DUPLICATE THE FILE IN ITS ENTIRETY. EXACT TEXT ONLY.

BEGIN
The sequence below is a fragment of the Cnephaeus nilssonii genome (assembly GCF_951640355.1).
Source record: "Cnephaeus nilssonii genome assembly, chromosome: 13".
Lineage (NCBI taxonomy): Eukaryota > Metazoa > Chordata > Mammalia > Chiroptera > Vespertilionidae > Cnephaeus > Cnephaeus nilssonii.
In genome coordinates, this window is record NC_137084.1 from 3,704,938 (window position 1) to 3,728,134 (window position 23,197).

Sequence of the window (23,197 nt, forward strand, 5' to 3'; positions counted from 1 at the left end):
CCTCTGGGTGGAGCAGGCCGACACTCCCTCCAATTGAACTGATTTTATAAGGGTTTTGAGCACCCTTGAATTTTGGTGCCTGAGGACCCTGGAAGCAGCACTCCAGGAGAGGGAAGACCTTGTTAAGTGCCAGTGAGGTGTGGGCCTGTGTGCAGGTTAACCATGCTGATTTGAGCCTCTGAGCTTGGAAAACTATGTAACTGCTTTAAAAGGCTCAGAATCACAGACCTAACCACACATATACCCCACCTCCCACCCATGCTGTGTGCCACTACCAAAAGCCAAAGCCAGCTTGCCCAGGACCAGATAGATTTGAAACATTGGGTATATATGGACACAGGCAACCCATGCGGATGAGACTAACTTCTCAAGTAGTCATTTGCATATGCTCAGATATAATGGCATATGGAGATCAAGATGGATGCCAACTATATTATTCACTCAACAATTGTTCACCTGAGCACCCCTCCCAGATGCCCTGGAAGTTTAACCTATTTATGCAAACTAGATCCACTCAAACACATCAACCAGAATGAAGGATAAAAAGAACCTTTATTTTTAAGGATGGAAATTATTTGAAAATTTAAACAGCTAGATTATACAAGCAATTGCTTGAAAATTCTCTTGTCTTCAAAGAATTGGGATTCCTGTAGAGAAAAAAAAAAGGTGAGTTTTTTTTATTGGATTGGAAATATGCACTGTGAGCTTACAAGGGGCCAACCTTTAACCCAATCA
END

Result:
The sequence below is a fragment of the Cnephaeus nilssonii genome (assembly GCF_951640355.1).
Source record: "Cnephaeus nilssonii genome assembly, chromosome: 13".
Lineage (NCBI taxonomy): Eukaryota > Metazoa > Chordata > Mammalia > Chiroptera > Vespertilionidae > Cnephaeus > Cnephaeus nilssonii.
In genome coordinates, this window is record NC_137084.1 from 3,704,938 (window position 1) to 3,728,134 (window position 23,197).

Sequence of the window (23,197 nt, forward strand, 5' to 3'; positions counted from 1 at the left end):
CCTCTGGGTGGAGCAGGCCGACACTCCCTCCAATTGAACTGATTTTATAAGGGTTTTGAGCACCCTTGAATTTTGGTGCCTGAGGACCCTGGAAGCAGCACTCCAGGAGAGGGAAGACCTTGTTAAGTGCCAGTGAGGTGTGGGCCTGTGTGCAGGTTAACCATGCTGATTTGAGCCTCTGAGCTTGGAAAACTATGTAACTGCTTTAAAAGGCTCAGAATCACAGACCTAACCACACATATACCCCACCTCCCACCCATGCTGTGTGCCACTACCAAAAGCCAAAGCCAGCTTGCCCAGGACCAGATAGATTTGAAACATTGGGTATATATGGACACAGGCAACCCATGCGGATGAGACTAACTTCTCAAGTAGTCATTTGCATATGCTCAGATATAATGGCATATGGAGATCAAGATGGATGCCAACTATATTATTCACTCAACAATTGTTCACCTGAGCACCCCTCCCAGATGCCCTGGAAGTTTAACCTATTTATGCAAACTAGATCCACTCAAACACATCAACCAGAATGAAGGATAAAAAGAACCTTTATTTTTAAGGATGGAAATTATTTGAAAATTTAAACAGCTAGATTATACAAGCAATTGCTTGAAAATTCTCTTGTCTTCAAAGAATTGGGATTCCTGTAGAGAAAAAAAAAAGGTGAGTTTTTTTTATTGGATTGGAAATATGCACTGTGAGCTTACAAGGGGCCAACCTTTAACCCAATCA